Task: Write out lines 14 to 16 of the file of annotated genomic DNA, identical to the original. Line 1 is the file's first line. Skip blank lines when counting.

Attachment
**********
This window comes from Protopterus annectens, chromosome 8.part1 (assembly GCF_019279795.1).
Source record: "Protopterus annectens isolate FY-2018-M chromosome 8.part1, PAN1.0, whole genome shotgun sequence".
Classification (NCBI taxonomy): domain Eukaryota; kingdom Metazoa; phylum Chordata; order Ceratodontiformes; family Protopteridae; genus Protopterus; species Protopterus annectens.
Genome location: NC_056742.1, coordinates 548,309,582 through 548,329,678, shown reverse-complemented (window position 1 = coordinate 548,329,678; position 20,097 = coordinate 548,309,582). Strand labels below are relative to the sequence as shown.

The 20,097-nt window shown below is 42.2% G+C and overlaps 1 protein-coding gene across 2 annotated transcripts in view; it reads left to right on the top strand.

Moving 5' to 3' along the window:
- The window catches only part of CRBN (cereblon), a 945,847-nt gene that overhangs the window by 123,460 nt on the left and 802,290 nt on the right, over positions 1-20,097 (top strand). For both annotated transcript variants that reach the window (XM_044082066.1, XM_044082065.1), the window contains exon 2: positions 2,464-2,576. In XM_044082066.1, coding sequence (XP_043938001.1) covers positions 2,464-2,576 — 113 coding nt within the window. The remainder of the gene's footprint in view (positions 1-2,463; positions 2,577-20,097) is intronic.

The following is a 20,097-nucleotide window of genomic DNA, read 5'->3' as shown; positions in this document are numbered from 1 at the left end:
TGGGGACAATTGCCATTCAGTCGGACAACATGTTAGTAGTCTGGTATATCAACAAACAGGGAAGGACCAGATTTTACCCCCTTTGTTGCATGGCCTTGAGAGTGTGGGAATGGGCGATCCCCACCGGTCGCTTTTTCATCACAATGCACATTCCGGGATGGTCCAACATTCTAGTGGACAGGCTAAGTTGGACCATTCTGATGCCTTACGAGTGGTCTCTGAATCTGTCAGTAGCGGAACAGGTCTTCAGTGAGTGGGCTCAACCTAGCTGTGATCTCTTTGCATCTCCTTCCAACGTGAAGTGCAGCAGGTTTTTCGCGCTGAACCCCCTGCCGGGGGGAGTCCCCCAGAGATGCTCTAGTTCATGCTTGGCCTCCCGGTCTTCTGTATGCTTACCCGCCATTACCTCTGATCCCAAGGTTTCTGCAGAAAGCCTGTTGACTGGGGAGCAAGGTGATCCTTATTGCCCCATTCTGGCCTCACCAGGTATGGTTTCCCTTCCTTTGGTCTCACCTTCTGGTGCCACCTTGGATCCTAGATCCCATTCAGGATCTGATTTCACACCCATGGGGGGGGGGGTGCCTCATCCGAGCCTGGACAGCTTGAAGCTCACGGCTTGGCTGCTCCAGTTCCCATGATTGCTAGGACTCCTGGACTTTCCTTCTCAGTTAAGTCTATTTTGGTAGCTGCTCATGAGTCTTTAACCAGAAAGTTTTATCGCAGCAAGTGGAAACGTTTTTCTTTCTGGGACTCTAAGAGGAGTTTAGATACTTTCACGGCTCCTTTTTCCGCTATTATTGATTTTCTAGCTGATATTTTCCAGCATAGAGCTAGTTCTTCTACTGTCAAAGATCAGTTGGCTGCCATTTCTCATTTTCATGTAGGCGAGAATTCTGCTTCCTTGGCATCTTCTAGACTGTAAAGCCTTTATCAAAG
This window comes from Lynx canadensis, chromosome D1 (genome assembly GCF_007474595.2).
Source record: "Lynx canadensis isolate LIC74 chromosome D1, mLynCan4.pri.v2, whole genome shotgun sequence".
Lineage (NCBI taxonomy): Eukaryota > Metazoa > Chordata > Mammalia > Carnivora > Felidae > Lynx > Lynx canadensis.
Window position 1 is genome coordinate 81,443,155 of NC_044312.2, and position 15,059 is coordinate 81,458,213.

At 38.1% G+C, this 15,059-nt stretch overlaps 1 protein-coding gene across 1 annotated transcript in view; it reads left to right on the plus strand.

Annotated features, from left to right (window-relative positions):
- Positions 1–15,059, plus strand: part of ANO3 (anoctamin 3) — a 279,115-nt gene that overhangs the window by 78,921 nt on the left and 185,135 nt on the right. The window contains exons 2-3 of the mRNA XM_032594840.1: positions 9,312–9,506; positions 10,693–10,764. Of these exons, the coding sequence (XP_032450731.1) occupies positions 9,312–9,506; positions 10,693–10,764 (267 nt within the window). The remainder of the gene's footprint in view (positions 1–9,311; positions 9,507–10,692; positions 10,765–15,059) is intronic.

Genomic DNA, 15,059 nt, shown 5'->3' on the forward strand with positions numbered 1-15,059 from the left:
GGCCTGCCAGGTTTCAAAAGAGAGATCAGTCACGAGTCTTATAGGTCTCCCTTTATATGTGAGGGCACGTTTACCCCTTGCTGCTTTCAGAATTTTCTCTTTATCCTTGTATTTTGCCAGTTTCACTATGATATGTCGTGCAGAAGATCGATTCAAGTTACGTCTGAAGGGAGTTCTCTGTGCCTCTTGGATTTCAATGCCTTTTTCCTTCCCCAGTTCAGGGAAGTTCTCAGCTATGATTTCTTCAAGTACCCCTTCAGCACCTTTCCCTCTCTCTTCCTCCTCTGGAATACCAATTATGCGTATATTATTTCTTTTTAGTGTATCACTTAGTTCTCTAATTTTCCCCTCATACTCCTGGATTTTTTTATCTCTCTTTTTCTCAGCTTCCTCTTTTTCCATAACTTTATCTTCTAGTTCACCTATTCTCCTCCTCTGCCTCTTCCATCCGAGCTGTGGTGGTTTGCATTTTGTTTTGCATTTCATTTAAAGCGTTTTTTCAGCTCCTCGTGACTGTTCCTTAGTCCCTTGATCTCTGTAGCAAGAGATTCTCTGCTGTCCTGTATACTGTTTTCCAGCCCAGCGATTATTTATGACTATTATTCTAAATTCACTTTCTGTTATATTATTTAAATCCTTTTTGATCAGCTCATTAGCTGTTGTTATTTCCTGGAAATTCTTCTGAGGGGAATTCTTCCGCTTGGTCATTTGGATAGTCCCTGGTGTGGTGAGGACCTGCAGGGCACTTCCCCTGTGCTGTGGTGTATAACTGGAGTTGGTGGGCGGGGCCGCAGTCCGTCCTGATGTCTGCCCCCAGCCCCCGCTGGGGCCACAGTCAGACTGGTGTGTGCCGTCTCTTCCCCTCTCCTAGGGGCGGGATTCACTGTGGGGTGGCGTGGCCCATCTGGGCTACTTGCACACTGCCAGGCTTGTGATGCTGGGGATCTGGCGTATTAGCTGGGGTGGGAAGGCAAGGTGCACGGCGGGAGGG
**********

At 38.1% G+C, this 15,059-nt stretch overlaps 1 protein-coding gene across 1 annotated transcript in view; it reads left to right on the plus strand.

Annotated features, from left to right (window-relative positions):
- Positions 1–15,059, plus strand: part of ANO3 (anoctamin 3) — a 279,115-nt gene that overhangs the window by 78,921 nt on the left and 185,135 nt on the right. The window contains exons 2-3 of the mRNA XM_032594840.1: positions 9,312–9,506; positions 10,693–10,764. Of these exons, the coding sequence (XP_032450731.1) occupies positions 9,312–9,506; positions 10,693–10,764 (267 nt within the window). The remainder of the gene's footprint in view (positions 1–9,311; positions 9,507–10,692; positions 10,765–15,059) is intronic.